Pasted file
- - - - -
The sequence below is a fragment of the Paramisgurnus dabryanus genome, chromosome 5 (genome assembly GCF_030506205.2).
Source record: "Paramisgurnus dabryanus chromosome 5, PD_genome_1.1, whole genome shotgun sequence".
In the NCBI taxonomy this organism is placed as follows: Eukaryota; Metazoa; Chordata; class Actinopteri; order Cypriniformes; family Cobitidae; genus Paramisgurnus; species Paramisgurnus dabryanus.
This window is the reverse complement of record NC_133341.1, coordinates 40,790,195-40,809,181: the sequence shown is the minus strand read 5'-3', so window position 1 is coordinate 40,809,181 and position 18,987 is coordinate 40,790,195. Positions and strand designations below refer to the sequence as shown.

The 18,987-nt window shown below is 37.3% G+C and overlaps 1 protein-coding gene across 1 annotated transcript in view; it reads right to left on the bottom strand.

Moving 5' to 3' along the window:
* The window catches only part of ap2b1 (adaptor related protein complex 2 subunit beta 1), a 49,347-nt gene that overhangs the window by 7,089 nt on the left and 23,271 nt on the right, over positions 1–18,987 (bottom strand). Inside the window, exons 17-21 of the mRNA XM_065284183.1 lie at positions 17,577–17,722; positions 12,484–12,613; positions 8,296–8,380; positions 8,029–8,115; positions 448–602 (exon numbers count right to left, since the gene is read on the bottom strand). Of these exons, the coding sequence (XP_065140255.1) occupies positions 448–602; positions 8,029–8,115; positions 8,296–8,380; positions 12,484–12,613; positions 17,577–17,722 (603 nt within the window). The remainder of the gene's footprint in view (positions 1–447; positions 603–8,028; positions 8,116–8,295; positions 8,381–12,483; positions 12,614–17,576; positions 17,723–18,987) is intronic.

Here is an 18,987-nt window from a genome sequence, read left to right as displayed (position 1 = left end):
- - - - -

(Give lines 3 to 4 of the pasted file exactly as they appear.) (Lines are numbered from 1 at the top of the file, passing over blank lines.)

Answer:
In the NCBI taxonomy this organism is placed as follows: Eukaryota; Metazoa; Chordata; class Actinopteri; order Cypriniformes; family Cobitidae; genus Paramisgurnus; species Paramisgurnus dabryanus.
This window is the reverse complement of record NC_133341.1, coordinates 40,790,195-40,809,181: the sequence shown is the minus strand read 5'-3', so window position 1 is coordinate 40,809,181 and position 18,987 is coordinate 40,790,195. Positions and strand designations below refer to the sequence as shown.